Microsoft’s OneNote is a program often mentioned as an alternative to Evernote, and much has been made about the fact that it is now available for free.  So, I’m thinking, why not give it a try?  I haven’t had a lot of time to work with it, but so far I’m finding it much easier and more intuitive to use than Evernote — and it actually syncs.

But . . .

I’m not a big fan of Microsoft.  I’m on Windows, but that’s because my attempts at using Linux were fun from a “messing around with the computer” standpoint, but an epic fail when it came to productivity.  This was many years ago, and I hope things have changed, but at the time most of the programs I wanted to use were Windows only and the Linux community wasn’t exactly helpful.  I gave up permanently when I couldn’t get my printer to work.  Apple offerings have always been out of my price range.  The cost of Microsoft software, too, prevents me from using most of it.

The Microsoft OneNote website is pretty barren — which kind of makes you wonder why it takes so long to load.  There’s really no information there, so, for instance, you don’t know that the 1MB+ file you initially download is only an installer.  Okay, this isn’t that unusual, though I wish “they” would quit doing that.  For large downloads, I try to download the file at work, where I have broadband available, and then take it home on a flash drive.  It usually takes a bit of digging to find this kind of alternative, but in this case there apparently isn’t one.  And there definitely should be.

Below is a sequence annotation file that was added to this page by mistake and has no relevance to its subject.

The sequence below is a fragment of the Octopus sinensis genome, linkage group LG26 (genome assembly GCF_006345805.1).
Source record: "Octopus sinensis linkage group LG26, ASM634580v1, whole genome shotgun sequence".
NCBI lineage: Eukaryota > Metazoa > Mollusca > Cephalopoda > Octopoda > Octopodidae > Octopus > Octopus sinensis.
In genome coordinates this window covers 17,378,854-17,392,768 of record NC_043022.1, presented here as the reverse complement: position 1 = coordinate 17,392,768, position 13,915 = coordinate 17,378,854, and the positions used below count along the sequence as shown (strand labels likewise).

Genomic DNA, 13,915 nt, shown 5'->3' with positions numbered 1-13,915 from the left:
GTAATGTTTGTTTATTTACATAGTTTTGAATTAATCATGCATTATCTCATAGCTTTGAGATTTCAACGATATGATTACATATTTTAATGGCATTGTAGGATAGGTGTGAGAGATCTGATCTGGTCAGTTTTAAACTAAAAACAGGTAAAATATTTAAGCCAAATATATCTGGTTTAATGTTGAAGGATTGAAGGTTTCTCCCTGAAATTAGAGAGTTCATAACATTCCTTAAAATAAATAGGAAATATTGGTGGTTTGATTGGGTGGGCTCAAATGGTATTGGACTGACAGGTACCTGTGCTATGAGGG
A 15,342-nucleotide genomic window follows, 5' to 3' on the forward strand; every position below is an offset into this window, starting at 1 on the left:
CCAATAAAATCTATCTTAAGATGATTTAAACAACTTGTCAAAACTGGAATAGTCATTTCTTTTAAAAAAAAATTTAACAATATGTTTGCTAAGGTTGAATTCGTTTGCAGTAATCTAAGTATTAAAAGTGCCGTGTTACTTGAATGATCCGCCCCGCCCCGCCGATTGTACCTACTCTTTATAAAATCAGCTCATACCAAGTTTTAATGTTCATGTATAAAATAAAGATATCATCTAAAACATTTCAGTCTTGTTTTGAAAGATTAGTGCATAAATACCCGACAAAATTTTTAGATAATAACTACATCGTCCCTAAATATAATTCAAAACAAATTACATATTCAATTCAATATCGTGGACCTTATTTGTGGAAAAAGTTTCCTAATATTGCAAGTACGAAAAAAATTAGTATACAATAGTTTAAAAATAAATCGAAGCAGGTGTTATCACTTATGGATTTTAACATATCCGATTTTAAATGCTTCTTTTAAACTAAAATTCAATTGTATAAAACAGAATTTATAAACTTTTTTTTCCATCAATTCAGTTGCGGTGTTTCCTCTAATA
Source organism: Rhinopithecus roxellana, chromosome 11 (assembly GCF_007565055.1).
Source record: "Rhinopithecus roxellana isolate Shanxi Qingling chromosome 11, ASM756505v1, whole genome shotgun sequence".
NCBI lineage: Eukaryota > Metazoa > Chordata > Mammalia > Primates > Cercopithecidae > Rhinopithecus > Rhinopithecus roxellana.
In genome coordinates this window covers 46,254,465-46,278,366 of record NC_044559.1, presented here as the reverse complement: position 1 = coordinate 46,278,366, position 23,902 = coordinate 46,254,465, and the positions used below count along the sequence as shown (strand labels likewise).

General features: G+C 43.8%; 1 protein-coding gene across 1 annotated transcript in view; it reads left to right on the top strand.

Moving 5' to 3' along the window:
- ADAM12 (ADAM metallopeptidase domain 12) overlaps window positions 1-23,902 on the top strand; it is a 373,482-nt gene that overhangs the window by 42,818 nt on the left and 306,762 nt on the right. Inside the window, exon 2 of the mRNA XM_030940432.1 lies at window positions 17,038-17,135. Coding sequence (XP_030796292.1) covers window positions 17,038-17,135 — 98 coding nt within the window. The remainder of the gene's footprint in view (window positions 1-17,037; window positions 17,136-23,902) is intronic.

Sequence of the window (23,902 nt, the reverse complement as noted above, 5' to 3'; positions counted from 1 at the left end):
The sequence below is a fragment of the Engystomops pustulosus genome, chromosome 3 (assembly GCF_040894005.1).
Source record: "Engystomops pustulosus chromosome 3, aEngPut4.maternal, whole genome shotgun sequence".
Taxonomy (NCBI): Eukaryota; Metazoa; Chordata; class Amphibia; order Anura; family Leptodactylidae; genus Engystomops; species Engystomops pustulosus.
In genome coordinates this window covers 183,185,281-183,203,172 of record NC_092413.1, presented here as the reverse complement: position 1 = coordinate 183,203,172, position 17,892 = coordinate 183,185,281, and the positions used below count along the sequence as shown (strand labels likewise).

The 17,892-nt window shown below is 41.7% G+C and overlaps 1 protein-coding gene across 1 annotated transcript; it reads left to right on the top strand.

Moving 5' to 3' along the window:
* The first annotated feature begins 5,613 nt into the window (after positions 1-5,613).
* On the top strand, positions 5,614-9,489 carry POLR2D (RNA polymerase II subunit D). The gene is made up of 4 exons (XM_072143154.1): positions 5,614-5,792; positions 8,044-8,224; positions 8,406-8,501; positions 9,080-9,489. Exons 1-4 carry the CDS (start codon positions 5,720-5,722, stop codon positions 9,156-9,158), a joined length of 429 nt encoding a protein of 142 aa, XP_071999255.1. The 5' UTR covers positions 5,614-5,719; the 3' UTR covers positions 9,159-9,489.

The OneNote download is almost 1GB.  No, that is not a typo.  It’s not just for the installation of OneNote, it’s also for integration with a lot of programs I *won’t* be using.  And once it starts installing, you can’t shut it off — well, if you can, I couldn’t find out how because it tied up my dial-up connection for over two days.

At this point, I was pretty ticked, but I figured after waiting all that time — I got a lot of housework done — I might as well fire it up.

So far, the only surprise that’s reared it’s ugly head is the fact that you can’t create a new notebook locally in a specific directory.  “This edition of OneNote can create notebooks only on OneDrive.”  So you have to be online to create a new notebook.  After that, though, you can work with it on your computer.

However, having never been a user of the paid desktop version of OneNote, and also not a Mac user, there are apparently some other gotchas that I wouldn’t even notice.  But Steve Zeoli did, and wrote a bit about them.

Much of the software I use has free and paid versions — it’s not unusual to offer a free version and use an enhanced paid version to cover the bills.  What makes me leery and cautious is the fact that there’s nothing — not even a hint — on the OneNote website about the differences.  More “hide the ball.”  *sigh*

That said, I’m liking OneNote.  I’m just a little nervous about committing to it.

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